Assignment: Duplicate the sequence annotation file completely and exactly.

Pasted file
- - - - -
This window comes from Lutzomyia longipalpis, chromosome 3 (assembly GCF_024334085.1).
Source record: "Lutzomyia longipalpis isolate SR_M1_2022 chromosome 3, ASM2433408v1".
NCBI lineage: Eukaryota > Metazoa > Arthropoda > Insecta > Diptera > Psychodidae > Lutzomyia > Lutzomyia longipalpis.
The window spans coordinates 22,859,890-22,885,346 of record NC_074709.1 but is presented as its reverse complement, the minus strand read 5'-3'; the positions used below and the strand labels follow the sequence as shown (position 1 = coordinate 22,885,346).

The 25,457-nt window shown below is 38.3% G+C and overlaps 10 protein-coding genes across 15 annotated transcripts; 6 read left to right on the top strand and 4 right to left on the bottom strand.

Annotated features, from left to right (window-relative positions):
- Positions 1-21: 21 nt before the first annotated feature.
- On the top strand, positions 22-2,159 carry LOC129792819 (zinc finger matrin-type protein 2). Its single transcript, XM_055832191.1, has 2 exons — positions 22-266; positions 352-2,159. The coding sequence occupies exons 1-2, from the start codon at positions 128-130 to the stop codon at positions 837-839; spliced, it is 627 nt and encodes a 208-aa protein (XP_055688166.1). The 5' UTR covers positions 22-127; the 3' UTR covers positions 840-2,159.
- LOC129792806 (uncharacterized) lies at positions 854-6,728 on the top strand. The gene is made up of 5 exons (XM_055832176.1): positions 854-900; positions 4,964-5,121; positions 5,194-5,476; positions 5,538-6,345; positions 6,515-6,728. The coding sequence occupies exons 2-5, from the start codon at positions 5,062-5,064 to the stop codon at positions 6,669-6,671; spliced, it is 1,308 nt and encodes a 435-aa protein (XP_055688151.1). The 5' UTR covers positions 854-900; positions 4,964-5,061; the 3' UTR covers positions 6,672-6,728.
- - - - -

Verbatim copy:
This window comes from Lutzomyia longipalpis, chromosome 3 (assembly GCF_024334085.1).
Source record: "Lutzomyia longipalpis isolate SR_M1_2022 chromosome 3, ASM2433408v1".
NCBI lineage: Eukaryota > Metazoa > Arthropoda > Insecta > Diptera > Psychodidae > Lutzomyia > Lutzomyia longipalpis.
The window spans coordinates 22,859,890-22,885,346 of record NC_074709.1 but is presented as its reverse complement, the minus strand read 5'-3'; the positions used below and the strand labels follow the sequence as shown (position 1 = coordinate 22,885,346).

The 25,457-nt window shown below is 38.3% G+C and overlaps 10 protein-coding genes across 15 annotated transcripts; 6 read left to right on the top strand and 4 right to left on the bottom strand.

Annotated features, from left to right (window-relative positions):
- Positions 1-21: 21 nt before the first annotated feature.
- On the top strand, positions 22-2,159 carry LOC129792819 (zinc finger matrin-type protein 2). Its single transcript, XM_055832191.1, has 2 exons — positions 22-266; positions 352-2,159. The coding sequence occupies exons 1-2, from the start codon at positions 128-130 to the stop codon at positions 837-839; spliced, it is 627 nt and encodes a 208-aa protein (XP_055688166.1). The 5' UTR covers positions 22-127; the 3' UTR covers positions 840-2,159.
- LOC129792806 (uncharacterized) lies at positions 854-6,728 on the top strand. The gene is made up of 5 exons (XM_055832176.1): positions 854-900; positions 4,964-5,121; positions 5,194-5,476; positions 5,538-6,345; positions 6,515-6,728. The coding sequence occupies exons 2-5, from the start codon at positions 5,062-5,064 to the stop codon at positions 6,669-6,671; spliced, it is 1,308 nt and encodes a 435-aa protein (XP_055688151.1). The 5' UTR covers positions 854-900; positions 4,964-5,061; the 3' UTR covers positions 6,672-6,728.